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Teaching with Special Collections

Special Collections librarians are here to help you incorporate rare materials research and primary source literacy instruction into your teaching, whether as a brief guest lecture, a class session, reference assistance during student projects, or a full-blown series of workshops.

Please note: the stair lift that provides ADA access to 4 West is not reliable. Please let us know if you have mobility concerns, and we will schedule your class session on an accessible floor in the library. Contact the MU ADA Coordinator with any concerns.

Teaching Philosophy

Our approach to teaching is based in three main tenets:

Primary source literacy. The materials in Special Collections come from many times and places, ranging from Mesopotamia in 4000 BCE to Columbia, Missouri in the 21st century. To use these materials effectively, students need to develop primary source literacy, i.e., "the combination of knowledge, skills, and abilities necessary to effectively find, interpret, evaluate, and ethically use primary sources." To help students develop this awareness, we provide support through in-class presentations and reference outside of class.

Materiality. Texts do not exist in the abstract but are always vested in a physical carrier. By examining the items in Special Collections as artifacts, students can learn more about the transmission and reception of information, particularly how readers engage with and adjust the texts that they encounter. By giving students a chance for responsible hands-on experience, they develop a connection with the past and learn about the ways different civilizations and cultures have stored and transmitted their knowledge.

Diversity and inclusion. Special Collections’ holdings reflect a diverse range of genres and media produced by authors from a wide array of backgrounds and perspectives. We seek to provide an inclusive perspective by drawing on materials that highlight the presence (and absence) of historically marginalized and oppressed voices. Highlighting these issues is important to ensure that students receive a multi-faceted perspective on our holdings as part of the history of both MU and the wider world.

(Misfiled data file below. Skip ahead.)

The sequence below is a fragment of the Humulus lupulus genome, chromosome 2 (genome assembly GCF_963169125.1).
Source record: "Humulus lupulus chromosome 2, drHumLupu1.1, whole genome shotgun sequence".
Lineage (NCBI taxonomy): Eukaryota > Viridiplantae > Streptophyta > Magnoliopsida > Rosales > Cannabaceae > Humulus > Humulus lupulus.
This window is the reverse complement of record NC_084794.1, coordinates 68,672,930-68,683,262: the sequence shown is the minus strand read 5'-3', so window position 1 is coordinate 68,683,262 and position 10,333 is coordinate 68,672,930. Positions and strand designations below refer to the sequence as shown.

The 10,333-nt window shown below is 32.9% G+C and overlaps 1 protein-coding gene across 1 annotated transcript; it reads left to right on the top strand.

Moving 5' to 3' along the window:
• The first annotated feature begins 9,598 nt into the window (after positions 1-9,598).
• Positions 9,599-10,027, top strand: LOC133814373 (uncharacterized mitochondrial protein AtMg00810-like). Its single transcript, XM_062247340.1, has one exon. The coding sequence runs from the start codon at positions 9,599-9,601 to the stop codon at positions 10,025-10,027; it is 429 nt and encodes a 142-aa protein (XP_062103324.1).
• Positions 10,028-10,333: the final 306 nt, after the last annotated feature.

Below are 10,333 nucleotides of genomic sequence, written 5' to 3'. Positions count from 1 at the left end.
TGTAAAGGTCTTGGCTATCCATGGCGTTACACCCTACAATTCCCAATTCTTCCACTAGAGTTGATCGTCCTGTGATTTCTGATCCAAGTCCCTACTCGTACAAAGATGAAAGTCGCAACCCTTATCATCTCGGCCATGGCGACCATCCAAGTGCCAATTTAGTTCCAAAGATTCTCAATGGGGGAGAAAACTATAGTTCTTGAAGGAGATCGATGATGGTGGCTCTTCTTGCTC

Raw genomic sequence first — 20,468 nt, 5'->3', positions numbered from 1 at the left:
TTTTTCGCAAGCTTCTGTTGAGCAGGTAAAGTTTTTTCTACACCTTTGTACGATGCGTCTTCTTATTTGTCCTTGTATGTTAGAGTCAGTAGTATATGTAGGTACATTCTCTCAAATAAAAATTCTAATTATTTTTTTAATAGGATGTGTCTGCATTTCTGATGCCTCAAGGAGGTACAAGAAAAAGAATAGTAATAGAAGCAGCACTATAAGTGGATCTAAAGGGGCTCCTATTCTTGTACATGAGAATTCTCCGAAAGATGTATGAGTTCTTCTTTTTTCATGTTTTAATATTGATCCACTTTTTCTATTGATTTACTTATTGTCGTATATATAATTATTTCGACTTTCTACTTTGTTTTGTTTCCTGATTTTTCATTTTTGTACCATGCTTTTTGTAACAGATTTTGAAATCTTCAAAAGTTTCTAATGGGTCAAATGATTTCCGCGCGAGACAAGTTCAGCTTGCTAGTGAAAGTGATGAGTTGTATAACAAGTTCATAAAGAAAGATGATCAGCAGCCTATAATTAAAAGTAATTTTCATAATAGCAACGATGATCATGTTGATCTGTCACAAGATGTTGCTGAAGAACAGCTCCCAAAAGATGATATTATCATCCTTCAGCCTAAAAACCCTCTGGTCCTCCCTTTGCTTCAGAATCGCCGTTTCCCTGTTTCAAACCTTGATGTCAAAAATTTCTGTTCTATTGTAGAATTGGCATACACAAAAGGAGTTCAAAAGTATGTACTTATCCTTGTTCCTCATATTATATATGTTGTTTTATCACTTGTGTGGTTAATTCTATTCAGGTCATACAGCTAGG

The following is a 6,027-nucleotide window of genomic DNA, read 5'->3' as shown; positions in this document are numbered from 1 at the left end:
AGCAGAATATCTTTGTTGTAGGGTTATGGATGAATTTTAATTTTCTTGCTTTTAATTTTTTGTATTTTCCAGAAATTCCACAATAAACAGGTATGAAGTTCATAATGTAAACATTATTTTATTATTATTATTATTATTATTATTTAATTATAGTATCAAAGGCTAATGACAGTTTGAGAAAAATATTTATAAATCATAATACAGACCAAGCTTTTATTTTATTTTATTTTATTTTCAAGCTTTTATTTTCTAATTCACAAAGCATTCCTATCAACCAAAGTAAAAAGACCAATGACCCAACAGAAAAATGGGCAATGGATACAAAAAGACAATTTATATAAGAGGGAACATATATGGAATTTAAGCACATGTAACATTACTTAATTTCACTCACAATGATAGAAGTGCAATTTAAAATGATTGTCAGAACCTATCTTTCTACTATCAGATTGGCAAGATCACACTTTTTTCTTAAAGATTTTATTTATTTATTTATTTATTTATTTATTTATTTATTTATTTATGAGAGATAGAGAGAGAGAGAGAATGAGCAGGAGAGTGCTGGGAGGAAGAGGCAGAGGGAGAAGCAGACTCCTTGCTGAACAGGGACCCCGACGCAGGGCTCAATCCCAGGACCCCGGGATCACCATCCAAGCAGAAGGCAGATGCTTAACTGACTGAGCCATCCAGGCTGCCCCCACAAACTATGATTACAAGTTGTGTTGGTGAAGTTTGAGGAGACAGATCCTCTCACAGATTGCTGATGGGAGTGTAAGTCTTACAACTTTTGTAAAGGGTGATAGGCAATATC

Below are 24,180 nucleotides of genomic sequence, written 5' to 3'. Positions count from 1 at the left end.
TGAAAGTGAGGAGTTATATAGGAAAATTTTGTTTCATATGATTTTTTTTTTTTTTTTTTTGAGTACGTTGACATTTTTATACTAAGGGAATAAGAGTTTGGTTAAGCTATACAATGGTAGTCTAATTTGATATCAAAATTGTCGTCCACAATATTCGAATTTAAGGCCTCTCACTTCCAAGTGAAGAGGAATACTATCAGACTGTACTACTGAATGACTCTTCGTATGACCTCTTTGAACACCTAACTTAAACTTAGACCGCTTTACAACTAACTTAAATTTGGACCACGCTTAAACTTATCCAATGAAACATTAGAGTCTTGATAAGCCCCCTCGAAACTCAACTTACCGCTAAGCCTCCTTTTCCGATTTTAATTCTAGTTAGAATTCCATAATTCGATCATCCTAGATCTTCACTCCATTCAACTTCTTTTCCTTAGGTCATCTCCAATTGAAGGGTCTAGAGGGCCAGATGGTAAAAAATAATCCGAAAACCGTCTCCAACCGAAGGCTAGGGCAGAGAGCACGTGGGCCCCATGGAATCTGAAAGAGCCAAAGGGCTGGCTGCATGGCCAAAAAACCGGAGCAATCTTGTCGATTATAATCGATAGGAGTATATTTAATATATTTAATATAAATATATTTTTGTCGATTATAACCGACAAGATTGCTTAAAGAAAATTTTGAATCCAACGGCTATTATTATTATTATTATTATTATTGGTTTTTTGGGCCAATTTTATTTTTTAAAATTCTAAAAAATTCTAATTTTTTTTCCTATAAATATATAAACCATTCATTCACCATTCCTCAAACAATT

Learning Objectives

Special Collections teaching is guided by the RBMS/SAA Guidelines for Primary Source Literacy. Our learning objectives fall under five major categories:

  • Conceptualize: Students learn to distinguish between primary and secondary sources and draw upon that distinction to refine research questions.
  • Find and Access: Students learn to identify potential sources within the historical record and locate them for their own use.
  • Read, Understand, and Summarize: Students learn to identify salient points about primary sources and understand their importance for the historical record and their projects.
  • Interpret, Analyze, and Evaluate: Students learn to place primary sources in their original context and evaluate how best to use them.
  • Use and Incorporate: Students learn to use primary sources in their projects while respecting privacy rights and cultural contexts.